The Story Behind the 1936 Edith Lewis Letter
by Andy Jewell
Willa Cather and Edith Lewis shared a home together for nearly forty years. They met in Lincoln, Nebraska, in 1903 when Cather was visiting from Pittsburgh. Lewis remembered
Grand Manan when it was built in 1927
being struck deeply by Cather in that first meeting: “Willa Cather’s eyes were like a a direct communication of her spirit. The whole of herself was in her look, in that transparently clear, level, unshrinking gaze that seemed to know everything there was to be known about both herself and you.” The two women connected over their interest in writing, and when Cather learned Lewis would be moving to New York, she invited her to stop in Pittsburgh on her journey. Lewis offered her New York home to Cather when she visited.
When Cather joined the staff of McClure’s Magazine in 1906, Lewis (who was settled in New York and worked as a copy editor at the Century Publishing Company) helped her find an apartment. By 1908 they decided to live together, and their first shared apartment was at 82 Washington Place in Greenwich Village. It was a neighborhood that attracted many artists, though Lewis said it was “a very sedate Bohemia” in those days. Still, the two women shared a home in a neighborhood that gave them the independence to live the way they wished, undisturbed.
Willa Cather's grave at Jaffrey, NH
As Cather climbed up from a McClure’s staffer to become the managing editor, and then left journalism to dedicate herself to a literary career, Lewis also professionally excelled. She climbed through the ranks at McClure’s, became an assistant editor of the Associated Sunday Magazines, and rose to prominence in the J. Walter Thompson advertising firm, writing advertising copy for national brands like Kodak and Jergens Lotion. Cather had deep respect for Lewis’s work in advertising; she sent examples of it to her family and asked Lewis to write the jacket copy for some of her novels.
This is the only known letter from Cather to Lewis. Though certainly they must have exchanged many, many letters over their long relationship, other than a few brief postcards, none have come to light. Perhaps they were destroyed, or perhaps they are waiting to be discovered. The absence of these letters is an enormous gap in the record, as they would undoubtedly provide insight into this hugely important relationship in Cather’s life.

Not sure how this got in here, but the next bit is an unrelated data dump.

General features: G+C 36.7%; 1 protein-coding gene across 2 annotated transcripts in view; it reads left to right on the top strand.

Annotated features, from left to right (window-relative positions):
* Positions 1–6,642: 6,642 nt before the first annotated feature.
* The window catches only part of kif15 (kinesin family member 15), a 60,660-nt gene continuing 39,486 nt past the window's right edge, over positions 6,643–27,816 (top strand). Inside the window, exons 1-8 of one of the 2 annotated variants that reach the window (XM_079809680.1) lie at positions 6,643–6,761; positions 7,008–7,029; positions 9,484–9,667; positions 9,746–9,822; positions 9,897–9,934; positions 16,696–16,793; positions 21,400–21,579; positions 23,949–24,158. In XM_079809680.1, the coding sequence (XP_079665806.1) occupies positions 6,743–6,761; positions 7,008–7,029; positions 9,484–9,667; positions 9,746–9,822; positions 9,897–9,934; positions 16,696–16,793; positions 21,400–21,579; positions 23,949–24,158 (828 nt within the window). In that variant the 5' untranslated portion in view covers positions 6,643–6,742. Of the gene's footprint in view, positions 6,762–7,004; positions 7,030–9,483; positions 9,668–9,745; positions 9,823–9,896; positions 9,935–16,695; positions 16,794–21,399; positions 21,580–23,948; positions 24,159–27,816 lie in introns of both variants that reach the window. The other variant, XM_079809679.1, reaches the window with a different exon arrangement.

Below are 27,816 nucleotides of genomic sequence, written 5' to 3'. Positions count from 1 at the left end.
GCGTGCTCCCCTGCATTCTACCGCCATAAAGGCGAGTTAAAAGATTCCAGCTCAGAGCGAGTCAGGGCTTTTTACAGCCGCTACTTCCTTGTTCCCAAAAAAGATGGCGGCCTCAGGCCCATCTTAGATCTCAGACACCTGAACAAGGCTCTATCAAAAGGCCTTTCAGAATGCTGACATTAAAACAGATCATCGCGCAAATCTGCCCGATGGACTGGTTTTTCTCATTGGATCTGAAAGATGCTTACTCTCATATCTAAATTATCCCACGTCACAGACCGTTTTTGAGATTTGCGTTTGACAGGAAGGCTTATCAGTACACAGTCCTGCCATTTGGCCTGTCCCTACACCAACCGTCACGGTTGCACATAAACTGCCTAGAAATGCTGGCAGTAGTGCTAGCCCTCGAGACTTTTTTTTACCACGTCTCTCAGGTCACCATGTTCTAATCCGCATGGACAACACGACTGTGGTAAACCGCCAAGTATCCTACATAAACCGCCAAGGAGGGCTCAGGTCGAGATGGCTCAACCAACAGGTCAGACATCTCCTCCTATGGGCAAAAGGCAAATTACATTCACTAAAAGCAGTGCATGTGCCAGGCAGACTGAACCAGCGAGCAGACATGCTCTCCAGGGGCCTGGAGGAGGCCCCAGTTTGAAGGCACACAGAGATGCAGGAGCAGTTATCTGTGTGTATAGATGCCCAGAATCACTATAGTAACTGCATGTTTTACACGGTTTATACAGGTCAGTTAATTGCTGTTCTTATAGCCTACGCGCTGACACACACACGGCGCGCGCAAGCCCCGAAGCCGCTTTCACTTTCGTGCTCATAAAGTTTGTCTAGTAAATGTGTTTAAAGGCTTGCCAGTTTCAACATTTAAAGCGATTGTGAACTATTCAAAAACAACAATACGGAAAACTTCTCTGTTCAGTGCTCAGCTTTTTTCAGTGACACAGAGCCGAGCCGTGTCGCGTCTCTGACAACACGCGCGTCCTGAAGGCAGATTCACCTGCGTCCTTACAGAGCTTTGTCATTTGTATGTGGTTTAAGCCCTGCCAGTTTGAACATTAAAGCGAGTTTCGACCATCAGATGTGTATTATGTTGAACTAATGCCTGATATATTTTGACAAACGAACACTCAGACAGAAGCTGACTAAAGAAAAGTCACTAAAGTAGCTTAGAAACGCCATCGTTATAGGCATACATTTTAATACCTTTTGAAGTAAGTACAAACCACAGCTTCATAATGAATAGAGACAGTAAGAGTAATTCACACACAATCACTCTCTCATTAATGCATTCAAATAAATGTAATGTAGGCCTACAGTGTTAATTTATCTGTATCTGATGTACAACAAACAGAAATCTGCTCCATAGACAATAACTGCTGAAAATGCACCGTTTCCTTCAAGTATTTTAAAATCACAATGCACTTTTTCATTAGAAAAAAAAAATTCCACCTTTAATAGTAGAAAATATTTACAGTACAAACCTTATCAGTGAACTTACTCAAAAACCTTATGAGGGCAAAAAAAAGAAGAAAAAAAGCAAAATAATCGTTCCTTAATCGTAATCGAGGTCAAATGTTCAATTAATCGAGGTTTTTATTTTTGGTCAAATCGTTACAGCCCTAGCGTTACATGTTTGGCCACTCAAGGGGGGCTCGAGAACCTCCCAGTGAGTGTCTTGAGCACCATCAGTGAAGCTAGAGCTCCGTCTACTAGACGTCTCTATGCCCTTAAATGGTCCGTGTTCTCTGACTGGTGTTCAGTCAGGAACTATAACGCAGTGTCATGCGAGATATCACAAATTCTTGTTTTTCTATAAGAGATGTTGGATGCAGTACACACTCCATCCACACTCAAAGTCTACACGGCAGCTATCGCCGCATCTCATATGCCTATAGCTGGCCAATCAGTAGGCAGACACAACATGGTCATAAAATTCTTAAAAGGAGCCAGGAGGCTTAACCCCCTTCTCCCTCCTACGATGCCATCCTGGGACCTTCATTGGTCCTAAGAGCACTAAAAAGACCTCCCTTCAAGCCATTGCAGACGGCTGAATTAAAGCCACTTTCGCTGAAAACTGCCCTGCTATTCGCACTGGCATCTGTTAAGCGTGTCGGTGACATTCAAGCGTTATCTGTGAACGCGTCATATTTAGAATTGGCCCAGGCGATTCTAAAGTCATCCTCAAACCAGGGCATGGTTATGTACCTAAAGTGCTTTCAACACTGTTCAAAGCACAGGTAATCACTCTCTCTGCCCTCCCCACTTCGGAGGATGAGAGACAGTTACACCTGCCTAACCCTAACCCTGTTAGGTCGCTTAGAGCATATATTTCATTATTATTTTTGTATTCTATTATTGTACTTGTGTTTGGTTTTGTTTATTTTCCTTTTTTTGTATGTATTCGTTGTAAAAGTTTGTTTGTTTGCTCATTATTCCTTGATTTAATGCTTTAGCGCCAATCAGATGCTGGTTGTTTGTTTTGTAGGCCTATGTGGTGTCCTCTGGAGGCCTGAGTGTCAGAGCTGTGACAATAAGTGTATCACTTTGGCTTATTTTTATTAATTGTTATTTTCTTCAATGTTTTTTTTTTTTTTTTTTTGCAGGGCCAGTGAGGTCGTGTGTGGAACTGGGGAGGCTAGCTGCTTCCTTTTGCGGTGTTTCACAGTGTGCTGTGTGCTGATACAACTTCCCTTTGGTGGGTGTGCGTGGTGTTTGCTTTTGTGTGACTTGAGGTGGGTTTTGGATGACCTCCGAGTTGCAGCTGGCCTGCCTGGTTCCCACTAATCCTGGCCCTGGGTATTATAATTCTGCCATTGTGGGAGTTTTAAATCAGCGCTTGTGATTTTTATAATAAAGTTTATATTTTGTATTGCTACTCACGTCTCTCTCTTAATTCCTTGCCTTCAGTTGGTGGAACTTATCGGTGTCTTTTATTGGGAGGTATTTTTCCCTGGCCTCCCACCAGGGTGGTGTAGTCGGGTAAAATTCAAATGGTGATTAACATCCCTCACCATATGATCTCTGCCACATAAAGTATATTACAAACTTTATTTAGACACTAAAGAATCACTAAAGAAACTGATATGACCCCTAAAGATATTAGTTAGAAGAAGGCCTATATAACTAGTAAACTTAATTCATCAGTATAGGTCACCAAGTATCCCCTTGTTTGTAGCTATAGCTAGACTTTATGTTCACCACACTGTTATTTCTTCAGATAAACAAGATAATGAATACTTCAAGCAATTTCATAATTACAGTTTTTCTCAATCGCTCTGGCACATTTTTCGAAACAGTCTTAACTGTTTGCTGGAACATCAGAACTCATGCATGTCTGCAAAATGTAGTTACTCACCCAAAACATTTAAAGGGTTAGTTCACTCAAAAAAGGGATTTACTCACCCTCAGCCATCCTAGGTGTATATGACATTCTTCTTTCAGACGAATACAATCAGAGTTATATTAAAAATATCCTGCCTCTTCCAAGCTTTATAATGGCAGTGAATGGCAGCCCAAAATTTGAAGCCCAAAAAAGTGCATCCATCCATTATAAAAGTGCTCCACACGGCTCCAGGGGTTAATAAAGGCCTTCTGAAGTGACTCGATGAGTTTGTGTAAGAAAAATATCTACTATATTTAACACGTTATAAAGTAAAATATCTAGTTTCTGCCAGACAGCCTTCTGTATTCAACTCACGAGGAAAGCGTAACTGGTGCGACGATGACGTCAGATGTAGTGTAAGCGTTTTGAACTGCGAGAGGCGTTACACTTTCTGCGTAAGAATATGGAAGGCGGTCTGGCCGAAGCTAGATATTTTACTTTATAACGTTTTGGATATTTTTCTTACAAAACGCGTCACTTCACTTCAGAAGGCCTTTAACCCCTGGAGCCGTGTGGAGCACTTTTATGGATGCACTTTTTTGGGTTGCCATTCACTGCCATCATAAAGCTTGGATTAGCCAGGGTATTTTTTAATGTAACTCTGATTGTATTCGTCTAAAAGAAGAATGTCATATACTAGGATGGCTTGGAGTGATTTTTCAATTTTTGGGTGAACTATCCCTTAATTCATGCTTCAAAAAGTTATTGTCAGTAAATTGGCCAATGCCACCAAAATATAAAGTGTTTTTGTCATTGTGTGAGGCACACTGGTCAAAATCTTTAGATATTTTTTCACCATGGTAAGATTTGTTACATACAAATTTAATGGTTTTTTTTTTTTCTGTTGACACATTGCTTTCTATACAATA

What we do know about their relationship indicates that it was an intimate, committed partnership. Though this is the only letter to Lewis, there are many, many letters that reference
Edith Lewis older
Lewis’s consistent presence in Cather’s life. Cather and Lewis, together, send gifts to Cather’s nieces; Cather regularly mentions details about Lewis’s health and work; and Cather’s family, when writing, often send their love to Lewis. They shared a vacation cottage on Grand Manan Island and often traveled together. Unconstrained by expectations, the two women created a distinctive life partnership, one that allowed them to live together while being free and independent, following careers and ambitions where they led.
They were both very interested in Cather’s writing career. Evidence suggests that Lewis was an important editorial voice in the development of Cather’s fiction. Many pages of corrected typescript show Lewis’s hand making suggestions that would be accepted in the final text. Given Lewis’s professional editorial skills, and Cather’s apparent trust in her, her contributions to Cather’s fiction are not too surprising. Every writer needs sympathetic readers to help with the development of her work.
This letter is only one, relatively short document, but one can discern in it the sympathy that these two women shared. In the letter Cather tries to share a private experience: her intellectual response to natural beauty. She doesn’t casually reference the presence of Jupiter and Venus in the sky, she details the experience of seeing them, as if she wants Lewis to be there with her—at least imaginatively—while witnessing the planets. This description, combined with the paragraphs about sleep and clothes (the kind of topics reserved for people who care about one’s daily experiences), underscores an intimacy that was distinctive in Cather’s life.
Cather wrote this letter from the Shattuck Inn in Jaffrey, New Hampshire. It was a place Cather liked to retreat to, often in the autumn, throughout much of her writing life. As she told her brother Roscoe, “I finished ‘Antonia’ here, finished ‘A Lost Lady’ and began the ‘Archbishop’. The best part of all the better books was written here.”After Cather died in 1947, Lewis honored her wish to be buried at the foot of Mount Monadnock in Jaffrey, New Hampshire. With members of Cather’s family, Lewis accompanied Cather’s body to New Hampshire, and later she worked with book designer Rudolph Rusicka to create Cather’s elegant headstone with these words from My Ántonia: “. . . that is happiness; to be dissolved into something complete and great.”
After Cather’s death, Lewis served as the executor of Cather’s estate and published a memoir about her partner called Willa Cather Living, a book she called a “portrait of a great artist” drawn from her memories of their long relationship. After she died in 1972, Lewis’s family took her body to Jaffrey and buried it at Cather’s side.
Read the Letter to Edith Lewis